“People developing AI for IVF need to be cognizant of ensuring their algorithms are trained on and work for patients from a wide variety of backgrounds,” Levine says. “We know, for instance, in the U.S. context, that Black and Hispanic patients tend to have worse access to IVF care and worse outcomes when they are able to access this care. It would be very unfortunate if integrating AI into IVF practices exacerbated these already problematic disparities.”
Fabricated Fallopian Tubes and ‘Egg Cups’
Reproductive medicine has come a long way since Louise Brown, the world’s first “test tube baby,” was born in England in 1978. But some things haven’t changed.
“We grow the embryos in a polystyrene dish -- just as a tissue culture is done -- and they sit in a drop of medium,” Gardner says. “It’s a static system; nothing happens. The embryo sits there and grows, and that’s been the way for 40-odd years.”
By contrast, a naturally conceived embryo is always on the move, exchanging biochemical signals with its parent as it travels from a fallopian tube to the uterus.
Enter microfluidics and 3D printing. Researchers have tested devices small enough to hold a single embryo, Gardner says, which is about the size of a pinhead.
“Rather than having an embryo sitting in a micro-drop, we can now put it into a ‘nest,’” he says. “Then we can pass continuous environments over it and take messages from it, so it becomes a more interactive culture -- just like it would be inside mom.”
Micro-fabrication also has implications for sperm and unfertilized eggs.
Scientists in Canada and Australia experimented with such a device designed to mimic the thousands of tissue folds inside the fallopian tubes, which guide sperm to an egg. The device allowed researchers to not only select high-quality sperm, but also do so three times as quickly as the traditional method, according to a 2021 study in the journal Lab on a Chip.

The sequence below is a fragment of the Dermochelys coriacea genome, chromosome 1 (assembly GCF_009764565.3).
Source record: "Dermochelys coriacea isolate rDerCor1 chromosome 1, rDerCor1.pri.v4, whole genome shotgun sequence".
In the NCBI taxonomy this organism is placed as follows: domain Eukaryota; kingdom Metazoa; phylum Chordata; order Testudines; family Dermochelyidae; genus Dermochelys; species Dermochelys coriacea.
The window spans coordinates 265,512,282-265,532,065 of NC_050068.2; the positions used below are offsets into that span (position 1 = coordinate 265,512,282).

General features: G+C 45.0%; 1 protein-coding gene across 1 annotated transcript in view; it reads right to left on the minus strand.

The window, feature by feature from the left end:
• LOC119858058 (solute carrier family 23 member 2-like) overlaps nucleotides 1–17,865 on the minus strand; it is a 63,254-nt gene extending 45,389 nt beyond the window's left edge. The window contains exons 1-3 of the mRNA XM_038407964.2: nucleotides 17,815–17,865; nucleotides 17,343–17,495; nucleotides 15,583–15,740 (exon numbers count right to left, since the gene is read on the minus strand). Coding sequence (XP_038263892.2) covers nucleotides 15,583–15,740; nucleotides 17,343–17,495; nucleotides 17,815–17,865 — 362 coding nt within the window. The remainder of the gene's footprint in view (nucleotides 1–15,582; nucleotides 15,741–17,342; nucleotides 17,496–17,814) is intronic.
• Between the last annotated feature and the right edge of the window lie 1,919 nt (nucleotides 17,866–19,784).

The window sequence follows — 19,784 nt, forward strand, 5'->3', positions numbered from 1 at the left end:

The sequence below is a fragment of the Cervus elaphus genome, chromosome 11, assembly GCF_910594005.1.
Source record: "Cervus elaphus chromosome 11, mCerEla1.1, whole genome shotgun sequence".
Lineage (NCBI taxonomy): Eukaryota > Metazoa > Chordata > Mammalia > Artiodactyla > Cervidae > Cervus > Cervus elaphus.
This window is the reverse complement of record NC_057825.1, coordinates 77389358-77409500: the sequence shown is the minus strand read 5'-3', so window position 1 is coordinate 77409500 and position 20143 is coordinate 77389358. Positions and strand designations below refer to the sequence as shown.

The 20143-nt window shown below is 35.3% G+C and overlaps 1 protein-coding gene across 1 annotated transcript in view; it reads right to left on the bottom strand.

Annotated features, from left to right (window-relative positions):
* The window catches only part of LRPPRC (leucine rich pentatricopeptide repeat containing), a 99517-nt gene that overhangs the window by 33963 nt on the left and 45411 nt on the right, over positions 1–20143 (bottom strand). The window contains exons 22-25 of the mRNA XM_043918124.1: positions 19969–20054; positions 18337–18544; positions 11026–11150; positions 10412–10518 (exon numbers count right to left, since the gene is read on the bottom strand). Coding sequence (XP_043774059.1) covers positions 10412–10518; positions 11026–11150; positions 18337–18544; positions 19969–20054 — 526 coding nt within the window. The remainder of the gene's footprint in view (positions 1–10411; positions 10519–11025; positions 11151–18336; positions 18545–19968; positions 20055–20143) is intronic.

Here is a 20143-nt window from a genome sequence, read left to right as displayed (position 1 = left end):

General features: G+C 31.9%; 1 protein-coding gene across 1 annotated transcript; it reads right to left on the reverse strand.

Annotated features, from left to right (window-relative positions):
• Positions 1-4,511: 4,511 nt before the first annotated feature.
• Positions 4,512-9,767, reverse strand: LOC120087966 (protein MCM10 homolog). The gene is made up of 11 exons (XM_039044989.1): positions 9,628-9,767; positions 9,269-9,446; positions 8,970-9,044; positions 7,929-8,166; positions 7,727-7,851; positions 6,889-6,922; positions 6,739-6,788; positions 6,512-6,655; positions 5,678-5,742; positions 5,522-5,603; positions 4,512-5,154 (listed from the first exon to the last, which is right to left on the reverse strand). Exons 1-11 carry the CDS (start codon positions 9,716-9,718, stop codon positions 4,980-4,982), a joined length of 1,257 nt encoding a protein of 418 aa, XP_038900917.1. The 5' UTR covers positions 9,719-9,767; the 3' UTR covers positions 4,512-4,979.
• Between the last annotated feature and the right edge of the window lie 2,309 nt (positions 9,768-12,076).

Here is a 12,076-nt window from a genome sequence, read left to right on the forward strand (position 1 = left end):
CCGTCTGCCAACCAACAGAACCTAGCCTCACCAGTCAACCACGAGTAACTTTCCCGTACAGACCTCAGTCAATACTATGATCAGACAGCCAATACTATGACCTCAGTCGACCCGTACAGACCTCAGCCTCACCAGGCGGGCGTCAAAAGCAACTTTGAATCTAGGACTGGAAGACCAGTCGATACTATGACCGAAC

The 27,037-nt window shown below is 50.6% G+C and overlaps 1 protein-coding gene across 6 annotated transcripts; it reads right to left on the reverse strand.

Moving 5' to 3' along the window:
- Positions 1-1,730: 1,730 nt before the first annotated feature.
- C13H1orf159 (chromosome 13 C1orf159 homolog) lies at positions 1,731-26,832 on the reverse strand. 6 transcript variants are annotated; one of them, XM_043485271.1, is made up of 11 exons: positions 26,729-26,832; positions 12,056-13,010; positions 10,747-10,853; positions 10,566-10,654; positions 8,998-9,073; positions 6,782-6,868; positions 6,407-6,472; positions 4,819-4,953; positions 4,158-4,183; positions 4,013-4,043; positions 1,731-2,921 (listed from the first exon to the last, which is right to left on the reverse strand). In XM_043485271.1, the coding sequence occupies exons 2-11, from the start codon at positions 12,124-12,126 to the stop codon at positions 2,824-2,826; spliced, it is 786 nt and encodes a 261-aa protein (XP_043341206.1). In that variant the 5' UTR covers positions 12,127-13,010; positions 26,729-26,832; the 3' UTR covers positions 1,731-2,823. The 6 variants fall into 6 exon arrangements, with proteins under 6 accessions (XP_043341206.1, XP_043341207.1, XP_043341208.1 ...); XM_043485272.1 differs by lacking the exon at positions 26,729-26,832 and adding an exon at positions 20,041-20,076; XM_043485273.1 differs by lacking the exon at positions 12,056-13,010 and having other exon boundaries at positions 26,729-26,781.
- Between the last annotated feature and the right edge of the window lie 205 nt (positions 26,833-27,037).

Gardner expects similar technology will absorb needle stress when a single sperm is inserted into an egg in a process called intracytoplasmic sperm injection, or ICSI.
“ICSI is very invasive; we’re developing chambers to basically act as an egg cup to hold the egg safer,” Gardner says. Such 3D-printed tools “aren’t available clinically -- this is about the future.”
Younger couples without known fertility problems may one day take advantage of these technologies, too, Gardner and Sakkas wrote, with the goal of freezing the healthiest possible embryos for later use.
The Future Is (Nearly) Now
Despite the promise of these and still other IVF innovations -- including sophisticated microscopes that could help shed light on an embryo’s metabolic health -- roadblocks remain.
“It’s a very arduous path,” Sakkas says. “Not all technologies reach fruition.”
For starters, IVF doesn’t attract as much funding as other areas of medical research. Last year, the National Institutes of Health funded an estimated $7.6 billion in cancer research, compared to $618 million toward contraception and reproduction study.
Jennifer Kawwass, MD, medical director at the Emory Reproductive Center in Atlanta, is optimistic about the long-term uses of AI for everything from follicle measurement to trigger shot timing. To date, though, relevant studies haven’t shown a definitive advantage over existing practices, she says.
“There is a fine balance between adopting new technology quickly and introducing it before it has proven benefit,” Kawwass says. “Continued innovation, with guarded adoption as its benefit is proven, certainly has a role in the fertility field in the coming years.”
Gardner, too, is tempering his excitement with patience.
“Automation is going to come,” he says. “But I think that’s going to be probably 5 to 10 years away.”